Shelfmark AB.3.210.07
Acquired on23/04/10
Author[Mercer, John]
TitleExact abridgement of all the public acts of assembly of Virginia.
Date of Publication1759
NotesThis collection of early acts passed by the assembly of colonial Virginia covers legislation from 1660 to 1758. Chronological tables give summary information, but the bulk of the text is taken up with an abridgement of the acts under alphabetical headings such as 'Deer', 'Duty on Slaves', 'Executions', 'Madeira Wine', 'Runaways' etc. A detailed index ensures that this is a highly practical reference work. Mercer had produced his first collection of acts in 1737, which was printed in Williamsburg, Virginia. Presumably this edition was printed in Glasgow in order to give Scottish traders information about the community with which they were making commercial transactions. However, most copies seem to have found their way to North America, with the result that this is a rare book in the British Isles; no copy is found in the Advocates' Library.
Acquired on21/05/02
Title[Collection of Scottish tracts]
Date of Publication1691-1774
NotesThese five volumes, bought at auction as one lot, contain 24 items. The National Library of Scotland has the world's strongest holdings of early Scottish tracts and pamphlets, and there are some particularly important additions here, with a number of very rare or unrecorded works. Some examples of works new to our collections are given here: 'A letter from a gentleman in Edinburgh to his friend in the country', Glasgow, 1752. Only one copy listed in ESTC (Princeton University) Andrew Welwood, 'A Glimpse of Glory', Edinburgh, 1774. Unrecorded. 'The Black Book of Conscience', 30th edition, Edinburgh, 1751. Only one imperfect copy in ESTC (Huntington Library) 'A description of all the kings of Scotland', 1713. Unrecorded. 'A non-juror's recantation', London, 1691. Unrecorded. 'Issuasive from Jacobitism', London, 1713. Unrecorded. It is always particularly useful to acquire unrecorded works bound in volumes with other items, as this helps to indicate the context in which they appeared, and so makes it easier for the unknown work to be interpreted. This is a particularly good group of pamphlets on Scottish religion and politics.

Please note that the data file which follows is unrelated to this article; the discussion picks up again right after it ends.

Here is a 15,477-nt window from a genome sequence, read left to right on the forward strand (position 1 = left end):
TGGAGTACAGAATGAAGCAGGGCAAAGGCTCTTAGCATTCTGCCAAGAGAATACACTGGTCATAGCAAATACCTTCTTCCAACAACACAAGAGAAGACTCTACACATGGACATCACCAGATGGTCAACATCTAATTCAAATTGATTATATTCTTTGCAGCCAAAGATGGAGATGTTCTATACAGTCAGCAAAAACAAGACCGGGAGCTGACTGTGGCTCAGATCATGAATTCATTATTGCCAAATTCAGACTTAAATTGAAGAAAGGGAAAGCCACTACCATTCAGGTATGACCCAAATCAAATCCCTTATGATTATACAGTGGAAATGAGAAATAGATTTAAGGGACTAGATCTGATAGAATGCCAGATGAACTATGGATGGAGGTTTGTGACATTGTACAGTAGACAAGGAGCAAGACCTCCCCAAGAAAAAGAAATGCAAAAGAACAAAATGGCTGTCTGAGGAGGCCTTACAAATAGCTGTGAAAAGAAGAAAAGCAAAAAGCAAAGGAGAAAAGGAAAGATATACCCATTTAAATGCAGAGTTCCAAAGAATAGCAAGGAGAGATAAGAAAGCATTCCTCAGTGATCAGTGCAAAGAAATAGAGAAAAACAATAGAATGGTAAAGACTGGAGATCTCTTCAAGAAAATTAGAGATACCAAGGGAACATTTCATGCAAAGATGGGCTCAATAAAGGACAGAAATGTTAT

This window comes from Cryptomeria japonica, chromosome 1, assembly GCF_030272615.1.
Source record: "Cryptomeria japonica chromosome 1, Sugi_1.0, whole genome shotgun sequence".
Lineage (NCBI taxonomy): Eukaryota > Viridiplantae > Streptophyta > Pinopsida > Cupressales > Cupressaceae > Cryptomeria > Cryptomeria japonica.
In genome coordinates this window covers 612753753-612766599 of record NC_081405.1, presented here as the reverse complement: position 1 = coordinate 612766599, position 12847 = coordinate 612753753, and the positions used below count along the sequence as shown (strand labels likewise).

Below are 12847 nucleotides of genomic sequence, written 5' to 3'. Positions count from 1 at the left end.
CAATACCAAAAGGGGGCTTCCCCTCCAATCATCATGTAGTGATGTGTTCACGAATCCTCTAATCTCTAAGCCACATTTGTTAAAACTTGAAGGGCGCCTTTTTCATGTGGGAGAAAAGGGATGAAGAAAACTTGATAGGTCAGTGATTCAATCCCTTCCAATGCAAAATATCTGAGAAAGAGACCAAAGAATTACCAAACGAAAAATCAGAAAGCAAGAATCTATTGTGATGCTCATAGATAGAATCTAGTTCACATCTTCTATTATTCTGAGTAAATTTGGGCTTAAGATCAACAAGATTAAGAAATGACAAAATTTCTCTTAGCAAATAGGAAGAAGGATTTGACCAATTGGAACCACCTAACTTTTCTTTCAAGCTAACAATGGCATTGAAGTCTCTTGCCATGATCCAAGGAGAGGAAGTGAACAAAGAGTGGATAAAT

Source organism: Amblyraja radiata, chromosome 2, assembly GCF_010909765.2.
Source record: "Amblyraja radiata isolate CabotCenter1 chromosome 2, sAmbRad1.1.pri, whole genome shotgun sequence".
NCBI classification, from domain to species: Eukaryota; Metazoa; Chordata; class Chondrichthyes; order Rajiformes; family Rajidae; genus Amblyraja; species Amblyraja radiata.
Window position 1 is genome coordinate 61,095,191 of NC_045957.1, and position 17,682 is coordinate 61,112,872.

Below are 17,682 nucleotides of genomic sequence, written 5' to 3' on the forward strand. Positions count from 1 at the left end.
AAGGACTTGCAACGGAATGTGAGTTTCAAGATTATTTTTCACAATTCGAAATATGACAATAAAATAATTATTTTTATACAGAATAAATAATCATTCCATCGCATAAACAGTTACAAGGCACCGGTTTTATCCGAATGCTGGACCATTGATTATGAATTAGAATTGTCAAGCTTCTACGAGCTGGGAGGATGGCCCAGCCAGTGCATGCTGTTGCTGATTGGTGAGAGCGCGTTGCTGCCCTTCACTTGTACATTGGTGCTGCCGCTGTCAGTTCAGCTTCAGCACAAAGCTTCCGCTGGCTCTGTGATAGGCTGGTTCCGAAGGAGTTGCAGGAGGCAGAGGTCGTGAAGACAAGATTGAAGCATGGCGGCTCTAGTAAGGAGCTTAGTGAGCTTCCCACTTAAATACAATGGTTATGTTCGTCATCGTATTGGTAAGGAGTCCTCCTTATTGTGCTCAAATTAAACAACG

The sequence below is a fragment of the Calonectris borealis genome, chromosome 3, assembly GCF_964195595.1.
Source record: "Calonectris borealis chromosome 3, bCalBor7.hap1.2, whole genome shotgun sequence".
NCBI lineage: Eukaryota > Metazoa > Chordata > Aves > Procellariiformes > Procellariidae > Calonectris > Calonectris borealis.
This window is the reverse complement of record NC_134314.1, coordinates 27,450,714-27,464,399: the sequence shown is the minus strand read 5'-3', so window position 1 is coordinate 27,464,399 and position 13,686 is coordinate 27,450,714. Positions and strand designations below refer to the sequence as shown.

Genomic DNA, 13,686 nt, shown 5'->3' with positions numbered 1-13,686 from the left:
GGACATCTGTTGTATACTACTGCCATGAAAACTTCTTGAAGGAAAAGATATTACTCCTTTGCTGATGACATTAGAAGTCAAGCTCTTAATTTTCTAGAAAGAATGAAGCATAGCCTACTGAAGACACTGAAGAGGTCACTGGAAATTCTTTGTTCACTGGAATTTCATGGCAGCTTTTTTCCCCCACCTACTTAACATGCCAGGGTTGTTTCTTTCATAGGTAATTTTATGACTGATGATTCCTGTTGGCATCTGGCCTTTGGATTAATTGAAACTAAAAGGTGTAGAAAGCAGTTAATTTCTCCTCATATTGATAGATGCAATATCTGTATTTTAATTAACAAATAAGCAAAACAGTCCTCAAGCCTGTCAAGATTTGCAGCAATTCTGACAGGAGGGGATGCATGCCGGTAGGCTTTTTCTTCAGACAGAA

Acquired on28/11/03
Title[Collection of 6 pre-1701 items printed in Scotland]
Imprint[Edinburgh, s.n.]
Date of Publicationbetween 1630 and 1693
NotesA collection of 6 Scottish single-sheet items printed before 1700, these were formerly part of a bound volume of mainly 17th century broadsides and pamphlets belonging at one time to an Alexander Warrand of Muir of Ord, who died in 1899. The volume was sold at auction in 2011 and the NLS subsequently acquired these six items: (1) a proclamation of Charles I, printed in 1630, relating to tax collection in Scotland; (2) a 1660 proclamation of the Committee of Estates against "unlawfull meetings and seditious papers"; (3) answers for Henry Nevil Payne, an agitator for the Roman Catholic cause in Scotland, to the indictment raised by the lord advocate (c. 1693); (4) "Act and ratification in favours of the glass manufactory in Morisons Haven" (1698) (Morrison's Haven was a harbour at Prestongrange, East Lothian, which was then a busy port); (5) "Reasons for passing an act for communication of trade to the town of Leith" (c. 1693), a printed document concerning the Acts of the Scottish Parliament in 1672 and 1693 which removed trade restrictions in Edinburgh and extended the trading rights of baronies such as Leith; (6) a proclamation, from the Commonwealth era, of the commissioners at Leith, dated 1651, requiring merchants to make a full declaration of all their merchandise to the customs officials at the chief ports in Scotland. Items 4, 5 and 6 are of particular interest as they are not recorded in ESTC or Aldis's bibliography of books printed in Scotland before 1701.
Reference SourcesESTC, Aldis
Acquired on03/02/11
Author[Morris, James Archibald]